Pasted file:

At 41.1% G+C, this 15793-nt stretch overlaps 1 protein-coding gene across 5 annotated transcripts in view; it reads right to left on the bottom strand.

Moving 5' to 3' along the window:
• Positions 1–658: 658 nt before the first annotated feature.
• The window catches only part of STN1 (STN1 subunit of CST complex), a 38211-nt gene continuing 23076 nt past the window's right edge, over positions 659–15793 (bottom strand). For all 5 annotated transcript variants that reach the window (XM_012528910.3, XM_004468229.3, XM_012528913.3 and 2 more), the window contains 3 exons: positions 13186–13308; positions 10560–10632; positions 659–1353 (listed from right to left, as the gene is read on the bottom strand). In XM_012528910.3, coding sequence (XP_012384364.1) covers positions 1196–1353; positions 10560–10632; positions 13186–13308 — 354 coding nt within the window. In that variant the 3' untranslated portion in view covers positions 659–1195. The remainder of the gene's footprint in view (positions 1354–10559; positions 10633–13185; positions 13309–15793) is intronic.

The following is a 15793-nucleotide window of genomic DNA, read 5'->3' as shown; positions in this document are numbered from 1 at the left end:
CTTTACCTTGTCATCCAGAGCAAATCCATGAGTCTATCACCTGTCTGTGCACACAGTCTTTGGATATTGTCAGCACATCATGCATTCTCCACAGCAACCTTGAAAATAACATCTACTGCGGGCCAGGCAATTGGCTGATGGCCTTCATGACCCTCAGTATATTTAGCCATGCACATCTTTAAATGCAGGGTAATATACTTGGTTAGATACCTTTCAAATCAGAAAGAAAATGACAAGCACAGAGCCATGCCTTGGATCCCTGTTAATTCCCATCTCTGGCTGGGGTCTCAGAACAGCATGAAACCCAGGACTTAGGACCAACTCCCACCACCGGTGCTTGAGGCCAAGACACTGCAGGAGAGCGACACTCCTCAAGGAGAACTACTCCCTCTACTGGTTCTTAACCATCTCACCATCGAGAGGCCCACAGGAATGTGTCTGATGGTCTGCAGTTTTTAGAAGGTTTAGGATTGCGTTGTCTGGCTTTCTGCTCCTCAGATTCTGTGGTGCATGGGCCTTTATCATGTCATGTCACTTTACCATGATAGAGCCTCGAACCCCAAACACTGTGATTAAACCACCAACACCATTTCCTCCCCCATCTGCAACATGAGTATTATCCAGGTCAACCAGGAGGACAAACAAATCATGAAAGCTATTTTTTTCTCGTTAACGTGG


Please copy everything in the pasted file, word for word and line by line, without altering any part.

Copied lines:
At 41.1% G+C, this 15793-nt stretch overlaps 1 protein-coding gene across 5 annotated transcripts in view; it reads right to left on the bottom strand.

Moving 5' to 3' along the window:
• Positions 1–658: 658 nt before the first annotated feature.
• The window catches only part of STN1 (STN1 subunit of CST complex), a 38211-nt gene continuing 23076 nt past the window's right edge, over positions 659–15793 (bottom strand). For all 5 annotated transcript variants that reach the window (XM_012528910.3, XM_004468229.3, XM_012528913.3 and 2 more), the window contains 3 exons: positions 13186–13308; positions 10560–10632; positions 659–1353 (listed from right to left, as the gene is read on the bottom strand). In XM_012528910.3, coding sequence (XP_012384364.1) covers positions 1196–1353; positions 10560–10632; positions 13186–13308 — 354 coding nt within the window. In that variant the 3' untranslated portion in view covers positions 659–1195. The remainder of the gene's footprint in view (positions 1354–10559; positions 10633–13185; positions 13309–15793) is intronic.

The following is a 15793-nucleotide window of genomic DNA, read 5'->3' as shown; positions in this document are numbered from 1 at the left end:
CTTTACCTTGTCATCCAGAGCAAATCCATGAGTCTATCACCTGTCTGTGCACACAGTCTTTGGATATTGTCAGCACATCATGCATTCTCCACAGCAACCTTGAAAATAACATCTACTGCGGGCCAGGCAATTGGCTGATGGCCTTCATGACCCTCAGTATATTTAGCCATGCACATCTTTAAATGCAGGGTAATATACTTGGTTAGATACCTTTCAAATCAGAAAGAAAATGACAAGCACAGAGCCATGCCTTGGATCCCTGTTAATTCCCATCTCTGGCTGGGGTCTCAGAACAGCATGAAACCCAGGACTTAGGACCAACTCCCACCACCGGTGCTTGAGGCCAAGACACTGCAGGAGAGCGACACTCCTCAAGGAGAACTACTCCCTCTACTGGTTCTTAACCATCTCACCATCGAGAGGCCCACAGGAATGTGTCTGATGGTCTGCAGTTTTTAGAAGGTTTAGGATTGCGTTGTCTGGCTTTCTGCTCCTCAGATTCTGTGGTGCATGGGCCTTTATCATGTCATGTCACTTTACCATGATAGAGCCTCGAACCCCAAACACTGTGATTAAACCACCAACACCATTTCCTCCCCCATCTGCAACATGAGTATTATCCAGGTCAACCAGGAGGACAAACAAATCATGAAAGCTATTTTTTTCTCGTTAACGTGG